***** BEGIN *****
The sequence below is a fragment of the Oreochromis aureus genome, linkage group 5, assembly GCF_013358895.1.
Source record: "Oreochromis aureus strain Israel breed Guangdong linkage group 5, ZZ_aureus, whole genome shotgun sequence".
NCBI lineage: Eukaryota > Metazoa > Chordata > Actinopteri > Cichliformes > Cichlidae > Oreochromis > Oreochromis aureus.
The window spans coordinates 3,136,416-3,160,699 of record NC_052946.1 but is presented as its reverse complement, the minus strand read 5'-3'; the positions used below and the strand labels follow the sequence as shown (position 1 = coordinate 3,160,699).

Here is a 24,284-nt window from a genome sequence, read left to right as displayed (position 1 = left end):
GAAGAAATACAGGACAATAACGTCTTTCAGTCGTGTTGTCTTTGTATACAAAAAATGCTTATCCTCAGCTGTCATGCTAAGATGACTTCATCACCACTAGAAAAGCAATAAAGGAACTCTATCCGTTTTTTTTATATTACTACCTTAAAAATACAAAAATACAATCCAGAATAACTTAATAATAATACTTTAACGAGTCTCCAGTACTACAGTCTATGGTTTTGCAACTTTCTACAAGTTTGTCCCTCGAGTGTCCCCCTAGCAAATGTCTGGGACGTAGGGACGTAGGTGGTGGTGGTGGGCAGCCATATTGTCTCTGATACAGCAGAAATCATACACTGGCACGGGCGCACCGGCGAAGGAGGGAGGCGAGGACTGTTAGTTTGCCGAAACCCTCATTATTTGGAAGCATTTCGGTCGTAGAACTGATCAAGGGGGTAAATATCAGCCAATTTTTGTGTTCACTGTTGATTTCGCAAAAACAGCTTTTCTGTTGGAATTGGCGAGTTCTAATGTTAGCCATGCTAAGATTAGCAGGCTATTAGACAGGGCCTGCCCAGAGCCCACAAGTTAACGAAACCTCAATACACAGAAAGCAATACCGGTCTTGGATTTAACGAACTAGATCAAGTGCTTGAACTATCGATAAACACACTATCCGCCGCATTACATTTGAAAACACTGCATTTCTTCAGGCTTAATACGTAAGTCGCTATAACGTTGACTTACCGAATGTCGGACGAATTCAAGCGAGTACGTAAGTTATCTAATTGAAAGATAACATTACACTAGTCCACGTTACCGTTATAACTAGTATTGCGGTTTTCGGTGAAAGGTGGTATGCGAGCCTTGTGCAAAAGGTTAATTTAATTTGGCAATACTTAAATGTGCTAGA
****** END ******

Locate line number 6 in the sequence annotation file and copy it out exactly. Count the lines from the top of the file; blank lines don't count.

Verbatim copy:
GAAGAAATACAGGACAATAACGTCTTTCAGTCGTGTTGTCTTTGTATACAAAAAATGCTTATCCTCAGCTGTCATGCTAAGATGACTTCATCACCACTAGAAAAGCAATAAAGGAACTCTATCCGTTTTTTTTATATTACTACCTTAAAAATACAAAAATACAATCCAGAATAACTTAATAATAATACTTTAACGAGTCTCCAGTACTACAGTCTATGGTTTTGCAACTTTCTACAAGTTTGTCCCTCGAGTGTCCCCCTAGCAAATGTCTGGGACGTAGGGACGTAGGTGGTGGTGGTGGGCAGCCATATTGTCTCTGATACAGCAGAAATCATACACTGGCACGGGCGCACCGGCGAAGGAGGGAGGCGAGGACTGTTAGTTTGCCGAAACCCTCATTATTTGGAAGCATTTCGGTCGTAGAACTGATCAAGGGGGTAAATATCAGCCAATTTTTGTGTTCACTGTTGATTTCGCAAAAACAGCTTTTCTGTTGGAATTGGCGAGTTCTAATGTTAGCCATGCTAAGATTAGCAGGCTATTAGACAGGGCCTGCCCAGAGCCCACAAGTTAACGAAACCTCAATACACAGAAAGCAATACCGGTCTTGGATTTAACGAACTAGATCAAGTGCTTGAACTATCGATAAACACACTATCCGCCGCATTACATTTGAAAACACTGCATTTCTTCAGGCTTAATACGTAAGTCGCTATAACGTTGACTTACCGAATGTCGGACGAATTCAAGCGAGTACGTAAGTTATCTAATTGAAAGATAACATTACACTAGTCCACGTTACCGTTATAACTAGTATTGCGGTTTTCGGTGAAAGGTGGTATGCGAGCCTTGTGCAAAAGGTTAATTTAATTTGGCAATACTTAAATGTGCTAGA